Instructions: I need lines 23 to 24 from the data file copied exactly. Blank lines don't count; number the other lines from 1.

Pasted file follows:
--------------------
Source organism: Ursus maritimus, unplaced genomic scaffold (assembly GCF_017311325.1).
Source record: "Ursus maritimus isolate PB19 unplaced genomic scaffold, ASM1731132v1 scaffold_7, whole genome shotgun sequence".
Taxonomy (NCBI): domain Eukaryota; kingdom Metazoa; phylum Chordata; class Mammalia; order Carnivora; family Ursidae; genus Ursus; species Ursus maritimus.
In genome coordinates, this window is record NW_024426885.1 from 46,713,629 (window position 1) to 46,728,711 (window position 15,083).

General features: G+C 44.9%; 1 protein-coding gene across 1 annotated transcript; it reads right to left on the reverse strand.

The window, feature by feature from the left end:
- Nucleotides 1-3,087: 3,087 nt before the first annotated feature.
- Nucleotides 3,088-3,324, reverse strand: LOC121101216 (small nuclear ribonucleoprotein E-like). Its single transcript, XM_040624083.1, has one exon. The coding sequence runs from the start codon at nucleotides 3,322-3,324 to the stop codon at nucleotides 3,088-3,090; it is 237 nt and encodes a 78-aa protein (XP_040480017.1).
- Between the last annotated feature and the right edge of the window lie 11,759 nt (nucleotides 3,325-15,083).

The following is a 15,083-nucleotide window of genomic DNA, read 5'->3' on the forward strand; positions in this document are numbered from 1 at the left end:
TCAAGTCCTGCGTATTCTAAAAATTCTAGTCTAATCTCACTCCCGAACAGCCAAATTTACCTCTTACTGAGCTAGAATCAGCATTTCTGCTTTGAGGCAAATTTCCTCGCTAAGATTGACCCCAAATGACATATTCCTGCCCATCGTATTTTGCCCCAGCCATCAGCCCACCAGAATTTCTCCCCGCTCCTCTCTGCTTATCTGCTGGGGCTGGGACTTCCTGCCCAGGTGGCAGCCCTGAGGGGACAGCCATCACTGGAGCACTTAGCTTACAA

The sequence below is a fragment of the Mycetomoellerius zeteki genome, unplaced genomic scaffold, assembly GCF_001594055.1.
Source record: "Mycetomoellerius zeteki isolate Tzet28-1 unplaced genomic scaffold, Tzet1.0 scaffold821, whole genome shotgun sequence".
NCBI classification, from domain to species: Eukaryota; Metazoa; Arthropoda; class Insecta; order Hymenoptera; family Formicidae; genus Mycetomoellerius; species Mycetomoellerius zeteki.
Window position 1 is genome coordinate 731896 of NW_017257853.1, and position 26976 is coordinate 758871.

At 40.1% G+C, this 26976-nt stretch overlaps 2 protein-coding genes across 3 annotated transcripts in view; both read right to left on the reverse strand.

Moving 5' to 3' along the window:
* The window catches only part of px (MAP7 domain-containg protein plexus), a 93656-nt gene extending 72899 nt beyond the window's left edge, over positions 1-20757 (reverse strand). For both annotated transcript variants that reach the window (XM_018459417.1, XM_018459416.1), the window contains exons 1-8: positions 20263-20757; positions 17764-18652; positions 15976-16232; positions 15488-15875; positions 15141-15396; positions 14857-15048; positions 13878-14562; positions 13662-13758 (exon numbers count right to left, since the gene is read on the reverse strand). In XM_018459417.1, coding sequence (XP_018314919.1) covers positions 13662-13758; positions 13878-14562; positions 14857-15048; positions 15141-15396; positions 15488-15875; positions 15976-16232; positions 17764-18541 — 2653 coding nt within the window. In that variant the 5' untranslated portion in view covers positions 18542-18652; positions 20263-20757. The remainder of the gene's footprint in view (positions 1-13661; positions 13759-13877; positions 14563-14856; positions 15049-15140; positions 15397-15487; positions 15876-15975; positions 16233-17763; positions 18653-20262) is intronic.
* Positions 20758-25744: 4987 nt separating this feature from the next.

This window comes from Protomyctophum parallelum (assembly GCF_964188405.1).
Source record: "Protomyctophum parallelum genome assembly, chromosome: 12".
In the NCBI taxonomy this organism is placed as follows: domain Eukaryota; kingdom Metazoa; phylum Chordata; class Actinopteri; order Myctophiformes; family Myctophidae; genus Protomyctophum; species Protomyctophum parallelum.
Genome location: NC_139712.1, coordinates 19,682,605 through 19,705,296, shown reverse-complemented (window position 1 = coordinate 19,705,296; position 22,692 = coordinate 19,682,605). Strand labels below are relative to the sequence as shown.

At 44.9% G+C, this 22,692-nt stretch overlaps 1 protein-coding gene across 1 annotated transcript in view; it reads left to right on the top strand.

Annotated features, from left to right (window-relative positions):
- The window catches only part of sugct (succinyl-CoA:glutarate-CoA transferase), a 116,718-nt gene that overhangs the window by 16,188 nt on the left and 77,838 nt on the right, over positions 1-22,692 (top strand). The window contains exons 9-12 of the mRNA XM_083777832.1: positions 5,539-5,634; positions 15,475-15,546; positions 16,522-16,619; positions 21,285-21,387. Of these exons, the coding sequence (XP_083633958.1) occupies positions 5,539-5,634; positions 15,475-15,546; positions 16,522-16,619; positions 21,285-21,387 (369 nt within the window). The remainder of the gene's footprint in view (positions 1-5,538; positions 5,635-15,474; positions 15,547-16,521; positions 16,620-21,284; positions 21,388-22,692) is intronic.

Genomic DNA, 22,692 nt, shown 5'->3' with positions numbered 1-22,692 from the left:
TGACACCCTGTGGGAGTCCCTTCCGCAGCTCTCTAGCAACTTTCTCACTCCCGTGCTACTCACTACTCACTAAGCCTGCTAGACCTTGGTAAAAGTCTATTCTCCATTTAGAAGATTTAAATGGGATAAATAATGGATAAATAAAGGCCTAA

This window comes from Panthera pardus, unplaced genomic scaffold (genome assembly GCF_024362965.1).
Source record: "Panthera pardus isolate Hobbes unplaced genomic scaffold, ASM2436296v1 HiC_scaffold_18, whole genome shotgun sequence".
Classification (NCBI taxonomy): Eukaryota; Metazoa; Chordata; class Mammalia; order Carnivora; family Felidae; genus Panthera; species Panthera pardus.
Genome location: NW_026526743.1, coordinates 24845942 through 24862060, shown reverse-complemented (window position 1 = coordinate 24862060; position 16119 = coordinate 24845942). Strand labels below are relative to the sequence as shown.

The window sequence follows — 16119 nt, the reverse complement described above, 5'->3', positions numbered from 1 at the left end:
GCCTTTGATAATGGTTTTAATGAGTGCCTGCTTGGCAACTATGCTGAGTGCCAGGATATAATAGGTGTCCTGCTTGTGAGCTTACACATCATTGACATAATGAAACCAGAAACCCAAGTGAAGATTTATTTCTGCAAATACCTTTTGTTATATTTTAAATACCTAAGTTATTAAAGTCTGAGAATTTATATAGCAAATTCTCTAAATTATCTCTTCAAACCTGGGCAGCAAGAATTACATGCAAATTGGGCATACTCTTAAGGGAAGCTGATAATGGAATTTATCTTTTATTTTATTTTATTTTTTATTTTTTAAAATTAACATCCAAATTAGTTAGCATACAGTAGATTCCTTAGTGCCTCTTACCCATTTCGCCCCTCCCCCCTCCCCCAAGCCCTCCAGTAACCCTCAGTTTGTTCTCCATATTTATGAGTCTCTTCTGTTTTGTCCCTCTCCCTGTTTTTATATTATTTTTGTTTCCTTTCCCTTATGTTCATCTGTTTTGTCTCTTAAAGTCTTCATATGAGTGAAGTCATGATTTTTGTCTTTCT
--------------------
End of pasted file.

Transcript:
Genome location: NC_139712.1, coordinates 19,682,605 through 19,705,296, shown reverse-complemented (window position 1 = coordinate 19,705,296; position 22,692 = coordinate 19,682,605). Strand labels below are relative to the sequence as shown.

At 44.9% G+C, this 22,692-nt stretch overlaps 1 protein-coding gene across 1 annotated transcript in view; it reads left to right on the top strand.